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Australian telcos don't develop their own hardware, instead re-badging designs from external networking providers such as Sierra Wireless, ZTE and Huawei. The E5331 Mini WiFi Modem is a Huawei model, and it's easy to see where Optus got the Mini prefix from. At 92.8x6013.8mm and 82g, the E5331 Mini WiFi Modem really is quite mini.
It's also not exactly blessed with a lot of on-screen information, with very simple lights to denote power, battery, SMS, signal and Wi-Fi status. That makes it easy to read at a glance, but the flipside is that compared to the LCD displays on other Wi-Fi hotspots, including Optus' own E589 Mini WiFi Modem, it doesn't really tell you much.
The E5331 Mini WiFi Modem is a very basic Wi-Fi hotspot. It'll support up to eight connected devices at once, and uses a regular SIM card to connect to Optus' HSPA+ network. That's a much larger network than Optus' current 4G deployment, but it's also a much slower network, as it's shared with just about every other Optus mobile broadband and mobile phone device, save for the 4G devices. The E5331 Mini WiFi Modem doesn't have a whole lot of battery space. The supplied unit only comes with a 1500mAh battery, which Optus reckons is good for up to five hours of operation.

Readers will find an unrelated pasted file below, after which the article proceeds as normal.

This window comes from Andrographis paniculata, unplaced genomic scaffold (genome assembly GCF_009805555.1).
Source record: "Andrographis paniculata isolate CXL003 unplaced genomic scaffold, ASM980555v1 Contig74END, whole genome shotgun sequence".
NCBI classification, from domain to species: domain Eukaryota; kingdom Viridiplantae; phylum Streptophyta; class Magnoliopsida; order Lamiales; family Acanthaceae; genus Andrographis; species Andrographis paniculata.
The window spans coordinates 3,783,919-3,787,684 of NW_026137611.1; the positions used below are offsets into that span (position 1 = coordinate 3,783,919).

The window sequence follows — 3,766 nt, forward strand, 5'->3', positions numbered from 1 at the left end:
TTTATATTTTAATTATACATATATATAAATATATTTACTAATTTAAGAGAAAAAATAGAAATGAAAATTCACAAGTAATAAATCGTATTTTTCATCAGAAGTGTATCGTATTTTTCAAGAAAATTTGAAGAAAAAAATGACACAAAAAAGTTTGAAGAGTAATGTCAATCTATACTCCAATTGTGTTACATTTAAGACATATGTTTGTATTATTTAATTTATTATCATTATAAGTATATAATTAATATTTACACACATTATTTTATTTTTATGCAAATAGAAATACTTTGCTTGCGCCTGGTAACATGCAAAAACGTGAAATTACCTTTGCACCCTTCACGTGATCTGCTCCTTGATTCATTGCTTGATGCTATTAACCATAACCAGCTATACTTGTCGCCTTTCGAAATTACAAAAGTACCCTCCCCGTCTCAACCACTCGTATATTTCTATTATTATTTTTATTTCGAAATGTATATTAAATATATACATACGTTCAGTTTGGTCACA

There are a few key metrics for any mobile broadband network, but testing them is perilous, simply because there are so many variables that can affect one test in one location. So we hit the road and tested seven different mobile devices across six sites to try to get a more complete picture of mobile broadband performance in two capital cities. Why capital cities and not regional zones? Partly, that's a factor of time, but also so that we could get a picture of 4G zones — and right now, Optus is concentrating mostly on capitals for its 4G — as well as the issues that congestion can introduce into a network.
We've tried to mix up our locations as much as possible, with our six sites covering a family home in Hornsby in Sydney's north (outside any 4G zone), Darling Harbour in the Sydney CBD (for an outdoors 4G test, because the 1800Mhz frequency used by 4G LTE has some in-building issues), in Glenelg Library in Adelaide (because it has thick walls and is a busy public space), in a coffee shop in Adelaide's Rundle Mall (because again the walls are an issue, as well as public congestion) and finally in departure lounges at Sydney and Adelaide airports, as they're awash with travellers checking mobile devices prior to boarding their planes.